I’d arrived at the station half an hour early, having learned my lesson from last time, when I got on the train with only seconds to spare. It had been unnecessarily stressful.
We were so early for the resilience workshop we were delivering that we had time for a cup of tea before we even told them we’d arrived.
I was feeling pretty pleased with myself, luxuriating in having plenty of time. I don’t often have that experience.
I decided to tell reception we’d arrived when it was half an hour before our workshop was due to start.
‘Is Rachel expecting you?’
‘I should hope so!’ I grinned.
‘OK, thank you, please take a seat.’
A couple of minutes later a lady approached us and said, ‘You’re not meant to be here. The away day is in a hotel.’
Uh oh. My heart sank. A flurry of quick-fire thoughts. Disaster. Massive error. I’m sure she told me that and I just forgot. What an idiot. I can’t believe I did this. This looks so unprofessional. They’ll never hire us again. Where is the hotel? Scotland?! What if we miss it completely? Who’s fault is it? Maybe she didn’t tell me. I hope it’s not my fault but I’m almost sure it it. Raj (my business partner) is going to think I’m so incompetent.
It felt like a black cloud of foreboding had descended over me. My body tensed up. My stomach sank.
‘Where is the hotel? How far away is it?’
‘About twenty minutes’
The workshop was now due to start in twenty minutes.
‘This is brilliant, said Raj, with a smile. This is absolutely brilliant. Now we’ve got the perfect opening to our workshop. We’ll tell them what happened, and that we had various options. We could have panicked, we could have blamed each other or we could just do what we needed to do, which was jump in a taxi and get there as soon as possible.’
OK, so I had done a bit of panicking and blaming in my own head already, but Raj wasn’t to know that! Hearing his reaction calmed me right down, and made me see that we could use this as a positive. The fact that he wasn’t criticising me meant that I was less inclined to criticise myself, and instead concentrate on what we needed to do.
In the end, we arrived a few minutes after we were due to start. However, as is often the case with a away days, the previous session had over-run, so in fact we were waiting for 20 minutes after we arrived. We had plenty of time.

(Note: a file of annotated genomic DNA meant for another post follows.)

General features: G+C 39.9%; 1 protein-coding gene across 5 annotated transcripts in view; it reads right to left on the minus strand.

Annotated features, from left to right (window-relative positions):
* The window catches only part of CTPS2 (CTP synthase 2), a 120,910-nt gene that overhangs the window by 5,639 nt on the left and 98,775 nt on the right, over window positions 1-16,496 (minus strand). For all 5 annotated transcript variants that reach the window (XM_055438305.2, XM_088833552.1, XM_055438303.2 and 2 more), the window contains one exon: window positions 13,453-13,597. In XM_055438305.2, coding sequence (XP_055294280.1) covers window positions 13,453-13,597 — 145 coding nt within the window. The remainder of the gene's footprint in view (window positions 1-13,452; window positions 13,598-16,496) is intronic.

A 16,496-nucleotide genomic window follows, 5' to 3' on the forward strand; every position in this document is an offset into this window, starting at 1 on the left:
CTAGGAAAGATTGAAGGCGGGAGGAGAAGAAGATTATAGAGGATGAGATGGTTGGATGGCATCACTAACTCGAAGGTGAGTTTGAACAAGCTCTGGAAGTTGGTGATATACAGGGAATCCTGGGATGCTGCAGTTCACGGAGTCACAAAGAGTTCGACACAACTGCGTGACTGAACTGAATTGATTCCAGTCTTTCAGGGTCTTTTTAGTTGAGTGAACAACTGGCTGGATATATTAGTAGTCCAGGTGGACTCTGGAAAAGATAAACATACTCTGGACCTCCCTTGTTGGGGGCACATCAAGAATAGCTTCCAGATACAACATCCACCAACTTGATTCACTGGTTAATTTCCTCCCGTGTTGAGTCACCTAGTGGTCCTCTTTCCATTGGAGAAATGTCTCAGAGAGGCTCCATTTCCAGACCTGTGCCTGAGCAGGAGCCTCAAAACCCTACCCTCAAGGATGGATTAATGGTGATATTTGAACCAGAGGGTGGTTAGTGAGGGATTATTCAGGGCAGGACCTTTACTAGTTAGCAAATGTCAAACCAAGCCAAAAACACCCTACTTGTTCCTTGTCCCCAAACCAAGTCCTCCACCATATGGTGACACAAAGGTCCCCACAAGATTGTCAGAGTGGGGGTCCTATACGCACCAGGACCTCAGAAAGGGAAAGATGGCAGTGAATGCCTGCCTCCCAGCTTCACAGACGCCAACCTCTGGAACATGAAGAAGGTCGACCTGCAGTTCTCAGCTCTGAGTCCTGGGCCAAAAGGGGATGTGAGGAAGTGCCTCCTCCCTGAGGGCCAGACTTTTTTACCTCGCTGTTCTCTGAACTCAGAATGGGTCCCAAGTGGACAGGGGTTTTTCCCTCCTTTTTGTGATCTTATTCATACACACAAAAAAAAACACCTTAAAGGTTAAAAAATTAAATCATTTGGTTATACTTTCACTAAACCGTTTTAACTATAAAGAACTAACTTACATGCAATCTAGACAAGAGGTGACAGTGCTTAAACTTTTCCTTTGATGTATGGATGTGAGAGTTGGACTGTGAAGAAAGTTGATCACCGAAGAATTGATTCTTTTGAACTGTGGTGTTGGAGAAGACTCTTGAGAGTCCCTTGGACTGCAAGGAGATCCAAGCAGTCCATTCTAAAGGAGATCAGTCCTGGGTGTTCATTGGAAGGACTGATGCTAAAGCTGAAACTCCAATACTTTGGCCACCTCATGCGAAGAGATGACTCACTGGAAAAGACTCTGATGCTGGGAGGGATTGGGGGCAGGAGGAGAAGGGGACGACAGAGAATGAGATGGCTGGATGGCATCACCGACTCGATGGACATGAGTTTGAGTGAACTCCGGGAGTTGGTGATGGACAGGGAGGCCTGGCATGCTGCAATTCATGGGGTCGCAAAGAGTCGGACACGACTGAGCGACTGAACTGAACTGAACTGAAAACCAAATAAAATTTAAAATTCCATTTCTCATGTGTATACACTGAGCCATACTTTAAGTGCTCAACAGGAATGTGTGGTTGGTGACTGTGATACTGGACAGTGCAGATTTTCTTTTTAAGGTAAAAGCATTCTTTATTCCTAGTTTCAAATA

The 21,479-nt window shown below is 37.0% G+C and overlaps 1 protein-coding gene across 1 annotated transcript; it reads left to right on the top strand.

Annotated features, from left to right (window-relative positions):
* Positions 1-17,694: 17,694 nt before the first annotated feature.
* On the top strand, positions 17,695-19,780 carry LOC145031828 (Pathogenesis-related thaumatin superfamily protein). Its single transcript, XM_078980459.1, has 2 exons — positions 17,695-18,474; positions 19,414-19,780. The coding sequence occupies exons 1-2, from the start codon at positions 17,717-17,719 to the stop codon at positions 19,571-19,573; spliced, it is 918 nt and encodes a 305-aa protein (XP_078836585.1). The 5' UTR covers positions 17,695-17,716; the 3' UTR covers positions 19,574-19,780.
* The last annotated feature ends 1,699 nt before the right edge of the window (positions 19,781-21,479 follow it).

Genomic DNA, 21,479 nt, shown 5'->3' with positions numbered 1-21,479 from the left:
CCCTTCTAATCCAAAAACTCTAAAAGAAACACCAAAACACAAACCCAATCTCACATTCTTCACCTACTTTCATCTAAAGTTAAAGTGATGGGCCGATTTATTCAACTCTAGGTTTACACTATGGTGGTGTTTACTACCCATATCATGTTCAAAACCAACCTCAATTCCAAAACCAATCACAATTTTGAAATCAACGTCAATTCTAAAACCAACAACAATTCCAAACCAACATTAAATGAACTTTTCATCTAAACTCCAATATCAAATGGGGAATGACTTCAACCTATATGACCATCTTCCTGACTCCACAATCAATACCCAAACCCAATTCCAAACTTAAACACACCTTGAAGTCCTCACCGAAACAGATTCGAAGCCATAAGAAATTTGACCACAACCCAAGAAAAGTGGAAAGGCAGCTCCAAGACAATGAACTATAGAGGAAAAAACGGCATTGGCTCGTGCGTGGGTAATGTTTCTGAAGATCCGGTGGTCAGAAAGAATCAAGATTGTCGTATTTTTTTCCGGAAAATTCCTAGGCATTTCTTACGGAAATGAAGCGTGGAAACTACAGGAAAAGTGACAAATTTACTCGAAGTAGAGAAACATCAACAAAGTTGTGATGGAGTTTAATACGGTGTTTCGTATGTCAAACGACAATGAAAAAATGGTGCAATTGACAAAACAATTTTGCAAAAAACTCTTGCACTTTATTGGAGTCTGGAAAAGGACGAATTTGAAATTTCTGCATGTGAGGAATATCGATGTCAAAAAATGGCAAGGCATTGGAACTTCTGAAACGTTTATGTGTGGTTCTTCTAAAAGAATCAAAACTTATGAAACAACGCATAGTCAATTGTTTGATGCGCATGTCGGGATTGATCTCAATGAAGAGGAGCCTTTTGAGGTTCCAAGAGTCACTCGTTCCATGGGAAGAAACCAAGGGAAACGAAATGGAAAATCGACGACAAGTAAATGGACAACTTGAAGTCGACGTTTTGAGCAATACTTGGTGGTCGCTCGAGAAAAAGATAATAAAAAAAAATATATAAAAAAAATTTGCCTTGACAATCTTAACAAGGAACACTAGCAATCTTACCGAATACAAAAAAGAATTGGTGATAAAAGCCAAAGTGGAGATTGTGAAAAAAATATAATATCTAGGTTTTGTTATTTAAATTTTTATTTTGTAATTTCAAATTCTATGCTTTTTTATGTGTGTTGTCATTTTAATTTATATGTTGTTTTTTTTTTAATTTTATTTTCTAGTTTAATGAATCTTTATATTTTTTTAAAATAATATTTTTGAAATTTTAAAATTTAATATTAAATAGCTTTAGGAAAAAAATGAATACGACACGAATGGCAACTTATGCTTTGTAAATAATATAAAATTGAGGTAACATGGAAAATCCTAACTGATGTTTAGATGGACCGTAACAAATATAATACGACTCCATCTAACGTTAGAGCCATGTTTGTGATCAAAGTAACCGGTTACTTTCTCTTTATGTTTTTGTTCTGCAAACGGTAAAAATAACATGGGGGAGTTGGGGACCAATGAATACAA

We could have spent the whole taxi ride feeling anxious, imagining how embarrassing it was going to be when we arrived late, and it would have been a complete waste of energy.
We did indeed start with the story of arriving at the wrong place, and built an immediate connection with them, partly by having them all laughing, and partly because we were willing to admit we’d made a mistake, that we aren’t perfect — that we are human.
In the feedback, they gave us rave reviews.
The stress relay
When you blame others, you give up your power to change. — Robert Anthony
Those four words ‘I made a mistake’ are incredibly powerful. They show courage, honesty and the willingness to learn from the situation. Unfortunately, in our culture, in business, politics and leadership, they are often perceived as a sign of weakness, so people prefer to deny something happened or blame someone else.
In his career in banking, Raj was often witness to the ‘stress relay’. When a senior manager was stressed about something going wrong, he would take his frustration out on his deputy, who would take it out on his junior, until by the end of the day an intern was being crucified by his testicles for sneezing.
When people don’t admit a mistake, the result is often tension, negativity and a failure to learn from the situation. It feels deeply unpleasant to everyone concerned, and the organisation is harmed more by the way it was dealt with than the mistake itself.
In words of James Altucher:
Honesty is the fastest way to prevent a mistake from turning into a failure.
Catch your teammates when they fall
I was very inspired when I heard a senior oil trader at BP say that, when someone in his team had lost a lot of money through a trade, and was asked to explain himself in front of a committee, he would always ask himself, ‘could I have made that mistake?’
The answer was invariably yes, and on that basis he would defend his team member’s action in front of the committee. In so doing, he built trust, loyalty and reduced his team’s fear of making mistakes, so they performed better.
Next time you mess up…
Have the courage to take responsibility for it, apologise, and do what you can to right it. Remember that to err is human. It doesn’t mean you’re incompetent.
In the words of Theodore Roosevelt:
The only man who never makes a mistake is the man who never does anything.
In Sunday night’s episode of ‘A very British scandal’, the assassin phones to say that he’s searched all over Dunstable, and he can’t find the person he’s meant to kill.
The man who’s hired him says, ‘Barnstable, he’s in Barnstable, not Dunstable!’
‘Right, I’d better get down to Barnstable then.’
If someone you work with makes a mistake ask yourself ‘could I have done that?’ It might help you to be less hard on them and deal with the situation a lot more constructively.